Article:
Sharon Martin, the Coordinator of Six Nations’ Christmas Baskets program is pleading with the community to increase donations for the toys and food baskets that will be distributed to families in need again this year. She says she does not understand why, but donations were down significantly last year, while the challenge of buying toys
Sharon Martin, the Coordinator of Six Nations’ Christmas Baskets program is pleading with the community to increase donations for the toys and food baskets that will be distributed to families in need again this year. She says she does not understand why, but donations were down significantly last year, while the challenge of buying toys and food has become increasingly more expensive.
Martin encourages the community to consider the stress of being a low income single parent with numerous children to provide for. Christmas is a happy time of year for those who have money, but it can be very stressful when you have limited income.
Martin acknowledges that the Christmas Baskets program feels the financial pressure of trying to buy likeable toys for older children. She stated that by age 9, a child’s wish list consists of mostly expensive electronics, which many parents cannot afford and unfortunately, neither can the Christmas Baskets program. They have attempted to ameliorate this concern by now offering gift cards which can be used by families to subsidize the cost of pricey electronics.
Martin’s mother, Wilma General, started the Christmas Baskets program at Six Nations in 1972, offering the first “toy store” or toy distribution centre in Ohsweken. Martin chuckles reflecting back on the times in the old Community Hall when they had to sleep there overnight because security was such an issue.
Many volunteers give tirelessly for months to make sure that the program is a success every year. They load and unload deliveries, drive around to local grocery stores to acquire banana boxes for packing the food baskets, set up tables, assist families in selecting their goods and keep all of the paperwork in order.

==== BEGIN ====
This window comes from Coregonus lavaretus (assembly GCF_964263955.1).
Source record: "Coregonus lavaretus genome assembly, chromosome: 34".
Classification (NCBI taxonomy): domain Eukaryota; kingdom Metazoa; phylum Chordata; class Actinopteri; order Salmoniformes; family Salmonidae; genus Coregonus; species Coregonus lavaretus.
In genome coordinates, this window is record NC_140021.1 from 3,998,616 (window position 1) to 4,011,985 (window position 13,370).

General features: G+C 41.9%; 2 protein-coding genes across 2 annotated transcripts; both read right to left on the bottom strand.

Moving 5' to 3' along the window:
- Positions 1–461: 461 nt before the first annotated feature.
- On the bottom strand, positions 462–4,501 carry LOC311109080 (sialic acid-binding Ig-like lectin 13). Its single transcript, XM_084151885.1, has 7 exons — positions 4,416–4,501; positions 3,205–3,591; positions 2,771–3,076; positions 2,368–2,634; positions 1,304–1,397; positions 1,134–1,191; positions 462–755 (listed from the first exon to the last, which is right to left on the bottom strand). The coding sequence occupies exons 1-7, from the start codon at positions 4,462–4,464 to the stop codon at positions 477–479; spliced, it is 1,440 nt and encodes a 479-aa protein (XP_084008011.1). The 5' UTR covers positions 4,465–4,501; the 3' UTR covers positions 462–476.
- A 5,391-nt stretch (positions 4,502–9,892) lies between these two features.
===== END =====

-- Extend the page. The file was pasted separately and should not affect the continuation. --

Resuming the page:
Martin says that several organizations in the community have been very good to the Christmas Baskets every year, including Emily C. General School, GRE and Grand River Employment and Training. Six Nations Council has always supported the Christmas Baskets program.
In 2013, the Six Nations Christmas Baskets program distributed food baskets to 593 families. 173 single people received a food basket with a ham, while 906 children up to the age of 17 received toys.
Martin is challenging Six Nations organizations, schools, businesses and individuals to support the Christmas Baskets program with fundraising and increased donations. The program will operate from the Six Nations Community Hall.
On December 1st, there will be a telephone line dedicated to Christmas Baskets. The phone number, as of December 1st, will be 519-445-0035.
The work Christmas Baskets has to complete is being started now. Anyone wishing to volunteer is asked to call the Six Nations Ontario Works office at 519-445-2084 and leave your name and phone number.
For those donating, charitable receipts can be given for tax purposes. Donations of gently used clothing will be accepted starting in mid-November, but it is preferred that donations be dropped off at the Community Hall on December 8th and 9th, as storage is a challenge. Volunteered time can be used towards Dreamcatchers and high school required volunteer hours.
Toy distribution for 2014 is scheduled for December 10th, 11th and 12th from 9:00 a.m. to 5:00 p.m. Food baskets will be handed out on December 22nd. People requiring a food basket are asked to contact their local band councillor or to attend at the Six Nations Ontario Works office to fill out the form.